LINCOLN, Neb. (DTN) -- After a federal court ruled USDA is allowed to use the term "bioengineered" instead of "GMO" or "GE" on food labels for products that contain ingredients from genetically engineered crops, a coalition of food safety, labeling and grocery retailers asked a federal appeals court to review the ruling.
The group led by the Center for Food Safety filed an appeal with the U.S. Court of Appeals for the Ninth Circuit in San Francisco last week, asking the court to review a lower court's ruling.
CFS originally filed a lawsuit in July 2020, challenging USDA's 2018 final rules for biotech labeling in the U.S. District Court for the Northern District of California.
Those labeling rules were developed in response to a 2016 federal law that for the first time required GE foods to be labeled.
Congress passed the law after Vermont, Connecticut and Maine passed labeling laws, and other states were planning to do the same. The federal law required food manufacturers to begin labeling in January 2022.
The CFS filed its appeal out of concern the USDA's current approach would allow at least some GE products to go unlabeled.
The district court ruled unlawful USDA's decision to allow such foods to be labeled with a "QR" code.
The groups' appeal, however, is focused on the lower court's ruling that lets stand UDSA's use of "bioengineered" and disallows terms such as "GE" or "GMO."
In addition, the Center for Food Safety said it filed the appeal because USDA will be allowed to exclude "highly refined" products including oils and some processed foods from the labeling requirements unless the material is detectible.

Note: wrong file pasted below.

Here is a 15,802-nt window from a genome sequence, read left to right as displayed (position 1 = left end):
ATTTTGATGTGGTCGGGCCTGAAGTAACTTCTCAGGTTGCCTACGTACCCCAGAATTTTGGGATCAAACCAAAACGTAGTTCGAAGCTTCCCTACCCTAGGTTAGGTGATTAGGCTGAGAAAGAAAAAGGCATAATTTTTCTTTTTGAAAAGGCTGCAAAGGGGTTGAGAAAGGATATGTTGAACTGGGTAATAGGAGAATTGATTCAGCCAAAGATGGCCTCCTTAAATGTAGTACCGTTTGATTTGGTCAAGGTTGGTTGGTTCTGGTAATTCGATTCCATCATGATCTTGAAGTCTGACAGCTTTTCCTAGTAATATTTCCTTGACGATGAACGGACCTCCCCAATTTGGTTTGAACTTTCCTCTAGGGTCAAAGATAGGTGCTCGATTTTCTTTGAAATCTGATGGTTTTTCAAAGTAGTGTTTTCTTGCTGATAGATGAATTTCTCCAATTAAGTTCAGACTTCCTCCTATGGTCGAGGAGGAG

Groups joining CFS on the appeal include Natural Grocers; Puget Consumers Co-op; Good Earth Natural Foods; Citizens for GMO Labeling; Labels GMOs; Rural Vermont; and the National Organic Coalition.
"By allowing USDA to exclude highly refined foods from the mandatory scope of disclosure, the lower court's ruling allows food manufacturers to continue concealing the truth from consumers about how their foods are produced," said Meredith Stevenson, staff attorney at CFS and counsel for appellants.
"Most consumers want to know if their foods are produced using GMOs, based on reasons including health and the impact of GMOs on soils and the environment."
The rule that took effect in January 2022, lists specific bioengineered foods that are affected, including alfalfa, trademarked Arctic apples, canola, corn, cotton, specific varieties of eggplant, certain varieties of papaya, (pink flesh) pineapple, potatoes, AquAdvantage salmon, soybeans, summer squash and sugar beets.
A label would use "bioengineered foods" for a raw commodity or processed food made up of only bioengineered ingredients. A multi-food product that contains one or more bioengineered ingredients would use "contains a bioengineered food ingredient." A label requires placing "contains a bioengineered ingredient" on an area of the label with material information about the product and large enough to be seen.
The Center for Food Safety said in its original lawsuit that USDA essentially narrowed the scope of which foods should be labeled, leaving processed foods untouched.
"The vast majority of GE foods are not whole foods but rather highly processed foods with GE ingredients like sodas and oils, which by some estimates account for over 70% of all GE foods," the lawsuit said.
"The act provided broad scope to USDA to cover all GE foods, and the legislative history shows that USDA and Congress made assurances that the majority of GE foods -- those highly refined GE foods -- would be covered."
The lawsuit said manufacturers and retailers have a "fundamental First Amendment right" to provide "truthful, commercial information" to consumers, and "consumers have a right to receive it."
Read more on DTN:
"USDA Bioengineered Label Law Challenged," https://www.dtnpf.com/…
"GMO Labeling: The Saga Continues," https://www.dtnpf.com/…
"Confusion, Lawsuits to Reign When USDA Enforces Biotech Labels," https://www.dtnpf.com/…
Todd Neeley can be reached at firstname.lastname@example.org
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